First, there’s Iraq. While most presidential contenders sensibly admit that the Iraq invasion was a mistake in hindsight, Rubio steadfastly insists it was not. This, despite over 4,400 dead Americans, half a million dead Iraqis, a staggering $2 trillion price tag—10 percent of our national debt—and the creation of a power vacuum that has enabled the rise of ISIS. Rubio would even commit our troops yet again. “Anytime there’s a vacuum created anywhere in the Middle East,” he told CNN without a hint of irony, “it becomes a magnet for these sorts of terrorist groups to come in and operate from.” And if the Baghdad regime we set up the last time proves unable to check the Islamic State, “this might require some element of U.S. ground power in order to finish the job.”
Second, there’s Syria. In 2013, the establishment’s drums beat loudly in favor of intervention on the side of the Syrian rebels and against Bashar al-Assad. Many grassroots conservatives opposed getting involved, some purely because Obama—who, like Bill Clinton, is no stranger to interventionism—favored it. For whatever perfect storm of reasons, this time noninterventionism prevailed, thanks to public pressure on Congress, and the choice was soon vindicated. In aiding the rebels against Assad, we would have been aiding ISIS, too—not least because even the “good” rebel groups have proved to be hotbeds for Islamic State recruiting. But who was loudly calling for that intervention? Marco Rubio.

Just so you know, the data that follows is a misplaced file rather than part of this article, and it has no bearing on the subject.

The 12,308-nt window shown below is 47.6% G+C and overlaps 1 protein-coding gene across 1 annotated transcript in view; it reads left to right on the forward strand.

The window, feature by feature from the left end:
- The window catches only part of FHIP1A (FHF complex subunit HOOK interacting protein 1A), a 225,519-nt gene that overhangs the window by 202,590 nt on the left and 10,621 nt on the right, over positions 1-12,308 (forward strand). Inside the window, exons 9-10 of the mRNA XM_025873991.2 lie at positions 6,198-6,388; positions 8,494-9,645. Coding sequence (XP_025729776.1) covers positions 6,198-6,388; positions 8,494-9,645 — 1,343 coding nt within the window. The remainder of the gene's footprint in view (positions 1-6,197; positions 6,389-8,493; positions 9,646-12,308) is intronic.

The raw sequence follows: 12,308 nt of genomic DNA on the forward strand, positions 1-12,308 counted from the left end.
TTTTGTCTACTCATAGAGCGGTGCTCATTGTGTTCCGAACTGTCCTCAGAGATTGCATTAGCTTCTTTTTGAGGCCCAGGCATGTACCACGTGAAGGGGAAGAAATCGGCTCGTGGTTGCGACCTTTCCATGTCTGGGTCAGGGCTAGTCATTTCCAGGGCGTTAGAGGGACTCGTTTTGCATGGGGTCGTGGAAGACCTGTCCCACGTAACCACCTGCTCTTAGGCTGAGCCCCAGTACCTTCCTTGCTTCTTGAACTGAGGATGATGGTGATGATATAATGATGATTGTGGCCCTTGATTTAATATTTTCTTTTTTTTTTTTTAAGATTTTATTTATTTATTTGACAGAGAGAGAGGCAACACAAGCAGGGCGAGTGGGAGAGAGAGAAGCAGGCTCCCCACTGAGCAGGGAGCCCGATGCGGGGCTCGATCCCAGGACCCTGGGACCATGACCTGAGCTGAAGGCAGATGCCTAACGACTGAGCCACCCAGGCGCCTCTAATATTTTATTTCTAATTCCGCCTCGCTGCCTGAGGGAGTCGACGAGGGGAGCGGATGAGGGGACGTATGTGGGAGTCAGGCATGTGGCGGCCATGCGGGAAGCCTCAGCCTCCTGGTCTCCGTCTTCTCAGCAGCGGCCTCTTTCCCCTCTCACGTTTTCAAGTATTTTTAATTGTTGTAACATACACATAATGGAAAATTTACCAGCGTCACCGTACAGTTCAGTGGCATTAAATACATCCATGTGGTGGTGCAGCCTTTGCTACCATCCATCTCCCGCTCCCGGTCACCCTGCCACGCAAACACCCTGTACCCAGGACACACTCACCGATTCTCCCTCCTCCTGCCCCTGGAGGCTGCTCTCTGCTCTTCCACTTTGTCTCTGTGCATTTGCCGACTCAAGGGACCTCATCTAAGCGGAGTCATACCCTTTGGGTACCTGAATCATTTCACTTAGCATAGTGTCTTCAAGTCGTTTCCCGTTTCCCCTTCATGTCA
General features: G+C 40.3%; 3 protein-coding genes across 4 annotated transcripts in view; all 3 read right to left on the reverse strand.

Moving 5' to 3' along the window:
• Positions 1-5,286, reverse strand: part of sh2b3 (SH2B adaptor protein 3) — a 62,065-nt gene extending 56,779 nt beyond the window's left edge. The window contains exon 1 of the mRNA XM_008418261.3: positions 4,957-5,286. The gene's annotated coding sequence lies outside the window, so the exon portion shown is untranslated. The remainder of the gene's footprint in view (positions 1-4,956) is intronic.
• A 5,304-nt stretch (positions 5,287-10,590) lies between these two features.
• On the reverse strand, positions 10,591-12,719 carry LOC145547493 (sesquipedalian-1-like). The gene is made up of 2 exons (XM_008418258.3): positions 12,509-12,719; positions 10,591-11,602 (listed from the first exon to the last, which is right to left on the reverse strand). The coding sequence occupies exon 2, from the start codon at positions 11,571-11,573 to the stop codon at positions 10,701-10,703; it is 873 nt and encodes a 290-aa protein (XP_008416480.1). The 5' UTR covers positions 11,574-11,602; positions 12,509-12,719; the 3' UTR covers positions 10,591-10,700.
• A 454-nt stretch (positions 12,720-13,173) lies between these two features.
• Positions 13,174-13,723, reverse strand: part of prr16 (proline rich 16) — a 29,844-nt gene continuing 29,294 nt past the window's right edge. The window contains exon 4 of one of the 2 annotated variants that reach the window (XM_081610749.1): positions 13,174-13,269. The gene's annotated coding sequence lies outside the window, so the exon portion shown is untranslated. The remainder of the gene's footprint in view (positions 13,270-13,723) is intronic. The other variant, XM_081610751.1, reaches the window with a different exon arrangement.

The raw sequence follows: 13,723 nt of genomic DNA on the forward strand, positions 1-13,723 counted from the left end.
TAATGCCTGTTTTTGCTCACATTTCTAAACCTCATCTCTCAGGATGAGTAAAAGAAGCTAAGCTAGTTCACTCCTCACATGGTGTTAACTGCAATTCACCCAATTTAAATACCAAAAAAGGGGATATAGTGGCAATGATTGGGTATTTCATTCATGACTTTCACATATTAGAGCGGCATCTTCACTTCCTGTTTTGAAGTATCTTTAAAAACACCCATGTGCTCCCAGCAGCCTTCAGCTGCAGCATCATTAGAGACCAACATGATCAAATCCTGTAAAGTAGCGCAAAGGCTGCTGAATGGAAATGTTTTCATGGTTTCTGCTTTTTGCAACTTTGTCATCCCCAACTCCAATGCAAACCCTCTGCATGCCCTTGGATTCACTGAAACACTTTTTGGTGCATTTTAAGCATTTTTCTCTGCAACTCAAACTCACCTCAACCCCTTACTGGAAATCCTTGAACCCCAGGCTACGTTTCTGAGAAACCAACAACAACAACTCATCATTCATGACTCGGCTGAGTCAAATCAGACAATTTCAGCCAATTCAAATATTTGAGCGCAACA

Third, there’s Libya. Here again Rubio agreed with Obama’s interventionist impulse—in fact, Libya highlights just how much Rubio resembles an establishment Democrat, sharing nearly identical foreign-policy positions with Hillary Clinton. Right-wing interventionists often attempt to smear Rand Paul as a liberal whenever his view coincides with Obama’s—e.g., in opposing the embargo on Cuba. But the truth is Rubio’s foreign policy has much more in common with the Clintons and President Obama than it does with a conservative like Ronald Reagan.
Fourth, we have Ukraine. Rubio has called for arming Ukraine and even supports the country’s prospective entry into NATO, which would obligate us to defend Ukraine militarily under Article 5 of the North Atlantic Treaty. You know, just your run-of-the-mill policy position that could lead to World War III with Russia. No big deal. This, even though most Americans have no interest defending in Ukraine.